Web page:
By Emily Badger and Margot Sanger-Katz • New York Times News Service

Exhorted by President Donald Trump, federal administrators and many Republican state officials are drafting rules requiring people to work in exchange for Medicaid, housing aid and food assistance. But what happens when the poor live where work is hard to find?

In Michigan, the state’s Senate has passed a proposal that would exempt Medicaid recipients from a work requirement partly on the basis of geography — if they live in a county where unemployment exceeds 8.5 percent.

Geography may seem a simple way to identify who faces barriers to work, but it’s also a crude one. The lines that policymakers draw risk embedding regional and racial biases about who counts as “left behind.”

Michigan’s approach, critics point out, would mean that poor, white counties are exempted, but not the predominantly black, economically troubled cities of Detroit and Flint. Those cities happen to be within counties with low suburban unemployment, which brings the unemployment of the counties below 8.5 percent.

There are similar demographic patterns in other states pursuing work requirements, including Kentucky, Virginia and Ohio, where the rural areas most likely to qualify for exemptions tend to be disproportionately white.

“This is trying to thread that needle between ‘are you poor because of structural reasons, where you live,’ or ‘are you poor because of your own choices?'” said Heather Hahn, a senior fellow in the Center on Labor, Human Services and Population at the Urban Institute.

The problem, Hahn and others say, is that geography captures just one kind of barrier to employment. “If you’re taking only the geography as the structure,” Hahn said, “it’s really overlooking the much more obvious racial structure.” African-Americans who face racial discrimination in the job market are more likely to have a hard time finding work.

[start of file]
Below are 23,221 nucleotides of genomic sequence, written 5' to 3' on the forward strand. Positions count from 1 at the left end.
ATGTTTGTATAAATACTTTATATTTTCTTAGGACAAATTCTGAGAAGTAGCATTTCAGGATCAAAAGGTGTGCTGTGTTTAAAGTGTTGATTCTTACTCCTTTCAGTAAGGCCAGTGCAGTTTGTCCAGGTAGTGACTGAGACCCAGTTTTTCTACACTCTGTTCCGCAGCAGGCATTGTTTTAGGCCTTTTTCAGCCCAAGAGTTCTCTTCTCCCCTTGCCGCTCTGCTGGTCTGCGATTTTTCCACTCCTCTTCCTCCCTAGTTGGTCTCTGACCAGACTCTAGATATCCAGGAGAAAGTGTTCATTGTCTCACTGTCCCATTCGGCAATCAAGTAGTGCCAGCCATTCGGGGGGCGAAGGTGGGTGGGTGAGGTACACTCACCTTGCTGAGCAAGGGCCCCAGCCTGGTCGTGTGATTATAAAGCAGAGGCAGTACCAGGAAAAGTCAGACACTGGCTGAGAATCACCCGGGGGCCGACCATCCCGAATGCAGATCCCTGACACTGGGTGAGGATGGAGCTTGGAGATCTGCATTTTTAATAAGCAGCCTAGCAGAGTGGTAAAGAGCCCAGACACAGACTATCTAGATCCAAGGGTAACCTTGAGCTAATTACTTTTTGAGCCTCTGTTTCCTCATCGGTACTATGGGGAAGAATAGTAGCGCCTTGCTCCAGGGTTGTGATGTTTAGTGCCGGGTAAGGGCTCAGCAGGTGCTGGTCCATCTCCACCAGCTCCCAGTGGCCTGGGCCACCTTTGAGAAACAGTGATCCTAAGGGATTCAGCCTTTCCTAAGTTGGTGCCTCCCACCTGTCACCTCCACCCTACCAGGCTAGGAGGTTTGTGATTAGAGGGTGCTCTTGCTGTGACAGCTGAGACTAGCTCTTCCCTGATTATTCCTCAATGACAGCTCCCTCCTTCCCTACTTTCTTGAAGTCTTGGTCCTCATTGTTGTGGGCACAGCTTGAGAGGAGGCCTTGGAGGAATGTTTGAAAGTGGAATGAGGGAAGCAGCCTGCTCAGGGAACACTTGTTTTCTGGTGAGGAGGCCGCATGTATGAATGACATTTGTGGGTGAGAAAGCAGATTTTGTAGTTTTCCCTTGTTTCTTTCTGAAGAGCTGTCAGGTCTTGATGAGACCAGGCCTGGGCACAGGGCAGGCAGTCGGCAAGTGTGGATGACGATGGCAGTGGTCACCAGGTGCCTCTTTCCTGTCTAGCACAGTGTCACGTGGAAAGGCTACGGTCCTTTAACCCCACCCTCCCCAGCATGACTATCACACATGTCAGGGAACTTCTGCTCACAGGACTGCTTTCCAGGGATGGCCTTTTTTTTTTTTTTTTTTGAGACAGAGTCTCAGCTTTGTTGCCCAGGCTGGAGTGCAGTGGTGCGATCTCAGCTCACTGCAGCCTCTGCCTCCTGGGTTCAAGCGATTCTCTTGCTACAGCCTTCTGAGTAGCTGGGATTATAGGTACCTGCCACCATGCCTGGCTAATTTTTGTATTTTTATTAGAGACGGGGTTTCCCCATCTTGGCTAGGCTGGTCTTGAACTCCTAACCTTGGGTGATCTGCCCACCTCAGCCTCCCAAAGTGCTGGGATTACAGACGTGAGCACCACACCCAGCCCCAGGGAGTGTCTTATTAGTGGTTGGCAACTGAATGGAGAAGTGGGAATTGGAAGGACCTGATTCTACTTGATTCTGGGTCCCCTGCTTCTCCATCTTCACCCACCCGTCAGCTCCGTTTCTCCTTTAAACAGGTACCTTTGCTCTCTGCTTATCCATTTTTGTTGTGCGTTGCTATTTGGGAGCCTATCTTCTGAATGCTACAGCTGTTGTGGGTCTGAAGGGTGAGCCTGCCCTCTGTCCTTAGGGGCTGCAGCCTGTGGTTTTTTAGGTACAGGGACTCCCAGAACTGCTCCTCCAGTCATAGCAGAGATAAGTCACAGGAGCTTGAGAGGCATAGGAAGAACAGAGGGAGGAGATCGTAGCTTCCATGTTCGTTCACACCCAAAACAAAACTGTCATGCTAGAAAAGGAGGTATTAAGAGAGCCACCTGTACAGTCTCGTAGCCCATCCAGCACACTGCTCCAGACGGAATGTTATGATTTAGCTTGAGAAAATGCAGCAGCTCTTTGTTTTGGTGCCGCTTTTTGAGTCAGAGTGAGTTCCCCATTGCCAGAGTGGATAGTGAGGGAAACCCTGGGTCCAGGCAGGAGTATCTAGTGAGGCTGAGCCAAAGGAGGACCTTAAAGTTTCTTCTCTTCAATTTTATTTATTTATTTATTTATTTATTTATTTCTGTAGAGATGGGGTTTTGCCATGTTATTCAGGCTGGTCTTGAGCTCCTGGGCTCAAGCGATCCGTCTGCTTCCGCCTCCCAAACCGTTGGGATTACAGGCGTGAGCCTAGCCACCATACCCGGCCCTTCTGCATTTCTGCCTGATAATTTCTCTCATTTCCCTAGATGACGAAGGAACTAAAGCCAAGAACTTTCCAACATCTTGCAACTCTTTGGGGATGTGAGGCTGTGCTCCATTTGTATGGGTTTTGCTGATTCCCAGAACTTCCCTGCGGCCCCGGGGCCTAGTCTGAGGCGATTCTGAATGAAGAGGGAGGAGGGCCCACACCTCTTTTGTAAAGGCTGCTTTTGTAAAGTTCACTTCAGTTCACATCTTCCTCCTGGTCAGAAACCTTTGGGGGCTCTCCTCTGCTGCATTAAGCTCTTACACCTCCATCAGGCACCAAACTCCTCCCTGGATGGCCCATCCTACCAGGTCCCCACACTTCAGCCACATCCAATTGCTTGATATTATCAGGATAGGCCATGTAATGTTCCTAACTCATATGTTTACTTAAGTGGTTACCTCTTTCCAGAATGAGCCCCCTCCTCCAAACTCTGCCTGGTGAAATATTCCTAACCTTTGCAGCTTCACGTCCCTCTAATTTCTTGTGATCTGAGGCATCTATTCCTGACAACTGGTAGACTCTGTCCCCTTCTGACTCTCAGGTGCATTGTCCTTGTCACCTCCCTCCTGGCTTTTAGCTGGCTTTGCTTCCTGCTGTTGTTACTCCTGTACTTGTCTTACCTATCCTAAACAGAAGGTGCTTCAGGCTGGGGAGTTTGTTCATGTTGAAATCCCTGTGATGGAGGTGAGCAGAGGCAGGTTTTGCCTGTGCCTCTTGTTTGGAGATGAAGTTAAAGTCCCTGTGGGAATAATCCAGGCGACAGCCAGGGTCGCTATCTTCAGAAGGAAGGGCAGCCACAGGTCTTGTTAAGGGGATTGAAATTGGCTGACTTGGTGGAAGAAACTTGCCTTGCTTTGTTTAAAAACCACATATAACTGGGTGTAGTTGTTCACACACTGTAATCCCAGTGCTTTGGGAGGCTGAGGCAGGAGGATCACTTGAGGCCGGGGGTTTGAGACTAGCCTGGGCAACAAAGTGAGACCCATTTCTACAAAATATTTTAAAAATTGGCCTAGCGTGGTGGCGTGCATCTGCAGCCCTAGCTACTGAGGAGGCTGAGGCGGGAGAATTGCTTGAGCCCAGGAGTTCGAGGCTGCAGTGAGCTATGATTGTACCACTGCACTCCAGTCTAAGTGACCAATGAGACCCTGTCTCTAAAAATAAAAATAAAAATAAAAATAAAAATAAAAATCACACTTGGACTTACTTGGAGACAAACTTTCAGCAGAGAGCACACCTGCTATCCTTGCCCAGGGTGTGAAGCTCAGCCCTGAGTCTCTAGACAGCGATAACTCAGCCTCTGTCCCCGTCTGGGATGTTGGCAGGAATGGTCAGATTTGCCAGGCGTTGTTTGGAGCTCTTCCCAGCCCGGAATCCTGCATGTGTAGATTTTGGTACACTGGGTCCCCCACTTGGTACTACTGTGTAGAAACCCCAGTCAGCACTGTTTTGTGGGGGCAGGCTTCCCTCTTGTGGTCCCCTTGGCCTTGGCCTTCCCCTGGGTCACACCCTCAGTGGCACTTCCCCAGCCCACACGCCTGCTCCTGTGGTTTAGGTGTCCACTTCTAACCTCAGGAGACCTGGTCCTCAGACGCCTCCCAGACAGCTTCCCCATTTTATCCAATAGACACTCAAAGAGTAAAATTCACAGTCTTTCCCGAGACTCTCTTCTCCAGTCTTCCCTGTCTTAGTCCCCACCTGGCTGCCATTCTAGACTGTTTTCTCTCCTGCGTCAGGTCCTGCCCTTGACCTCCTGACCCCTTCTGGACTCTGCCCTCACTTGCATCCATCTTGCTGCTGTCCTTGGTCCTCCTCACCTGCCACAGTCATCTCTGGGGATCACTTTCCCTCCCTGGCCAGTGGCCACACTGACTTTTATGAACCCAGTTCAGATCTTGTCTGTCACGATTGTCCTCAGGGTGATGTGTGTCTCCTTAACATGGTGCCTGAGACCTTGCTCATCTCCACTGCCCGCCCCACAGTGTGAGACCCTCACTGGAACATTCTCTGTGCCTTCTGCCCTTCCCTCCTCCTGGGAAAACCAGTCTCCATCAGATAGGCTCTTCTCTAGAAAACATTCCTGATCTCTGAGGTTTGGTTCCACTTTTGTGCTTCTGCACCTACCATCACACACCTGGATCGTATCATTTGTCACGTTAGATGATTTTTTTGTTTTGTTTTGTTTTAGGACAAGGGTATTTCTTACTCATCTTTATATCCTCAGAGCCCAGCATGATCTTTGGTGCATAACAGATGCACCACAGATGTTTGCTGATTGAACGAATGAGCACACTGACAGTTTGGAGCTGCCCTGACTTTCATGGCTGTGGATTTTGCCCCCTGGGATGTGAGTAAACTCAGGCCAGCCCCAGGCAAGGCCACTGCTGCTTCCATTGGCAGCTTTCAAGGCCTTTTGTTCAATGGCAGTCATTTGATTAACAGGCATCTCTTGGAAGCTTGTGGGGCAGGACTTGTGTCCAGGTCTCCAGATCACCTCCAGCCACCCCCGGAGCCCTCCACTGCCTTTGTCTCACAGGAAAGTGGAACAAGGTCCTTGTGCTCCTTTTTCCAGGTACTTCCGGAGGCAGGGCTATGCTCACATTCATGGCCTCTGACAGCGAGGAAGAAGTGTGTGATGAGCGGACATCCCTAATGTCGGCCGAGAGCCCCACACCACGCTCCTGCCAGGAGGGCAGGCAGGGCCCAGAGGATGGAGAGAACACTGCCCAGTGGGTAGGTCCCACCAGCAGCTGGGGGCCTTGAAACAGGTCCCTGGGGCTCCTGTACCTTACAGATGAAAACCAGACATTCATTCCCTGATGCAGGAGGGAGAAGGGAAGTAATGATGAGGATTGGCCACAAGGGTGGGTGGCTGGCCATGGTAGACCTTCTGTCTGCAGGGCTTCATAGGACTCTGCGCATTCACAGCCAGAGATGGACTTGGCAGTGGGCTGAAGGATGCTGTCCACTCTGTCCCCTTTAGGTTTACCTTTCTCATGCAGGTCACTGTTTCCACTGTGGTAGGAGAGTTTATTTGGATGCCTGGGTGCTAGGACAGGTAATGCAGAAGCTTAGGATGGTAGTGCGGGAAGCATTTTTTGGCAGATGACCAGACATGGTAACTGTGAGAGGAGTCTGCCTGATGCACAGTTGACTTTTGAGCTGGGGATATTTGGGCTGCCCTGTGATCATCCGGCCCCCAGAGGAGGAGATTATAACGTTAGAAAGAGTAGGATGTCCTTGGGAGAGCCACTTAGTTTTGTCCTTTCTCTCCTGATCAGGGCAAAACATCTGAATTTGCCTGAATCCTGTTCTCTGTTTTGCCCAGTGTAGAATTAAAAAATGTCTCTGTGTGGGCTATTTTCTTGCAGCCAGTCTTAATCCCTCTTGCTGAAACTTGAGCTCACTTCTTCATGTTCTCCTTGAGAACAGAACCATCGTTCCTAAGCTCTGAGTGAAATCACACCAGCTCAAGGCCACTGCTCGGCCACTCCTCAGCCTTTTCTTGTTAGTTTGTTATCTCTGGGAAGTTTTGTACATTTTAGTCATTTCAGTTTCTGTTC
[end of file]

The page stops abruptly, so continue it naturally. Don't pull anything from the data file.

And people who can’t afford cars and live where public transit is inadequate have a harder time. So do the poor with criminal records, or those without a high school diploma, or people with problems securing child care.

Policies that exempt high-unemployment places, but not people who face other obstacles to work, selectively acknowledge barriers for only some of the poor. In effect, they suggest that unemployment is a systemic problem in struggling rural communities — but that in poor urban neighborhoods, it’s a matter of individual decisions.

“The hardships of areas that have seen industry leave are very real; the hardships of rural areas that have had jobs automated away are real,” said David Super, a law professor at Georgetown University, who studies public welfare programs. But so are hardships that come from a lack of child care or transportation, he said. “It is troubling that one set of conditions are being taken seriously and another are being scoffed at.”

In Michigan, the proposed exemptions would also effectively protect the constituents of some state legislators who have advocated work requirements.

“What’s so galling here in Michigan is the social meaning of this exemption could not be more clear to people who live here,” said Nicholas Bagley, a professor at the University of Michigan Law School, who has argued in a series of blog posts and in a New York Times op-ed that the policy would run afoul of civil rights laws. “It is a way of extending solicitude to people who live in the hard-bitten white rural counties,” he said, but not to black residents in poor urban neighborhoods.